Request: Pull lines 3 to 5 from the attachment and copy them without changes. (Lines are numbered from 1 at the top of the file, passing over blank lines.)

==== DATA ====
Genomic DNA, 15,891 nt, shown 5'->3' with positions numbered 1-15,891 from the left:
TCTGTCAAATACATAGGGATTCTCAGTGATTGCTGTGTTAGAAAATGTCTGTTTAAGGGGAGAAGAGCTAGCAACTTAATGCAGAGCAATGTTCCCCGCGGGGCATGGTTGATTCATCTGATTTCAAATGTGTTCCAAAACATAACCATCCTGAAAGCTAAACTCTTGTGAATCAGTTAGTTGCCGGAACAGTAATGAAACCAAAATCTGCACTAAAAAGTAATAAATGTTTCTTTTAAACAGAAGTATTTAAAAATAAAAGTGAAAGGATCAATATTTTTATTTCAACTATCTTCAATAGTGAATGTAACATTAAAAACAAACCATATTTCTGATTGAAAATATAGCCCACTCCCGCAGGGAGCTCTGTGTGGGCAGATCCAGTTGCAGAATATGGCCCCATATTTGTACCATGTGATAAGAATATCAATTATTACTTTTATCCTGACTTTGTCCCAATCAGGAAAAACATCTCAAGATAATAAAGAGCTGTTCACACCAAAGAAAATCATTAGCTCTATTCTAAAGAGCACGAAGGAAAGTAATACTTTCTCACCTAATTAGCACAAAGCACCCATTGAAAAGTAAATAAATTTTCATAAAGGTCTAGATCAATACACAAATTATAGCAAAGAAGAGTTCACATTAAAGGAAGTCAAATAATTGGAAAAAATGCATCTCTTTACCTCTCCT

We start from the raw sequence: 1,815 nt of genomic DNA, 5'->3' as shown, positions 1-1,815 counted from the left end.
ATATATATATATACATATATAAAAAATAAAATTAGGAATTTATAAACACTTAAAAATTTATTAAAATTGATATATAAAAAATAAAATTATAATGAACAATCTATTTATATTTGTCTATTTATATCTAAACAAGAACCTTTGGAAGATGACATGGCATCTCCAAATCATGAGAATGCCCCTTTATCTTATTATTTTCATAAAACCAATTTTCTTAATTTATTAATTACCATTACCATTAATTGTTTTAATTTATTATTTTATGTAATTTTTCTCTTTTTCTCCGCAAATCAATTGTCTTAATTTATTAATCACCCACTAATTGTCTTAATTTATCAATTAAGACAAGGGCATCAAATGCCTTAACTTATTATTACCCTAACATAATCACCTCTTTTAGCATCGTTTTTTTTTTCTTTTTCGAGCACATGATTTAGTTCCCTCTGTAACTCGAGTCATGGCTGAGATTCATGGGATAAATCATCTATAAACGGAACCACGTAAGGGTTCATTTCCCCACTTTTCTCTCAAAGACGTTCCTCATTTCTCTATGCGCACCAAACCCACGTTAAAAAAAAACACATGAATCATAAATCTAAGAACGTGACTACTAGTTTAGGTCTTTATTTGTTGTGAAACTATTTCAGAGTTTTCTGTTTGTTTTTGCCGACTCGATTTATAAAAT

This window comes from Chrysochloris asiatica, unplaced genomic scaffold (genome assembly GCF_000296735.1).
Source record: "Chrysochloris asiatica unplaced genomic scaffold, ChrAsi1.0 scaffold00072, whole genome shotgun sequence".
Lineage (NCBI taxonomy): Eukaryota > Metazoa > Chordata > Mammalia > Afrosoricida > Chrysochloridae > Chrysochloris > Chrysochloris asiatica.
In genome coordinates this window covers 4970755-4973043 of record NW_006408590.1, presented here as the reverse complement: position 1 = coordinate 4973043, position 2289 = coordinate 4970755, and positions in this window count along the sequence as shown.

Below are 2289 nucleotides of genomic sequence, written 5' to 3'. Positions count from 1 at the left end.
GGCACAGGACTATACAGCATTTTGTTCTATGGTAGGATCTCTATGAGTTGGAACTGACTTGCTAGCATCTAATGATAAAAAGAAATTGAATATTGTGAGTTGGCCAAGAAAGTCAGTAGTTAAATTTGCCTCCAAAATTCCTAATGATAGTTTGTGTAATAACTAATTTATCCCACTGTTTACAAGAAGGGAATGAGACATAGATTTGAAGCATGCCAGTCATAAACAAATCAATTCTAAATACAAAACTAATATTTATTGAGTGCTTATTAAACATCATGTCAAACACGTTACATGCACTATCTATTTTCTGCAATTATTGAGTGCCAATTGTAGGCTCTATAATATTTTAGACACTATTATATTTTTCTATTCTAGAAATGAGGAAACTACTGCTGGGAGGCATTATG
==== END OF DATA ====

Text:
We start from the raw sequence: 1,815 nt of genomic DNA, 5'->3' as shown, positions 1-1,815 counted from the left end.
ATATATATATATACATATATAAAAAATAAAATTAGGAATTTATAAACACTTAAAAATTTATTAAAATTGATATATAAAAAATAAAATTATAATGAACAATCTATTTATATTTGTCTATTTATATCTAAACAAGAACCTTTGGAAGATGACATGGCATCTCCAAATCATGAGAATGCCCCTTTATCTTATTATTTTCATAAAACCAATTTTCTTAATTTATTAATTACCATTACCATTAATTGTTTTAATTTATTATTTTATGTAATTTTTCTCTTTTTCTCCGCAAATCAATTGTCTTAATTTATTAATCACCCACTAATTGTCTTAATTTATCAATTAAGACAAGGGCATCAAATGCCTTAACTTATTATTACCCTAACATAATCACCTCTTTTAGCATCGTTTTTTTTTTCTTTTTCGAGCACATGATTTAGTTCCCTCTGTAACTCGAGTCATGGCTGAGATTCATGGGATAAATCATCTATAAACGGAACCACGTAAGGGTTCATTTCCCCACTTTTCTCTCAAAGACGTTCCTCATTTCTCTATGCGCACCAAACCCACGTTAAAAAAAAACACATGAATCATAAATCTAAGAACGTGACTACTAGTTTAGGTCTTTATTTGTTGTGAAACTATTTCAGAGTTTTCTGTTTGTTTTTGCCGACTCGATTTATAAAAT

This window comes from Chrysochloris asiatica, unplaced genomic scaffold (genome assembly GCF_000296735.1).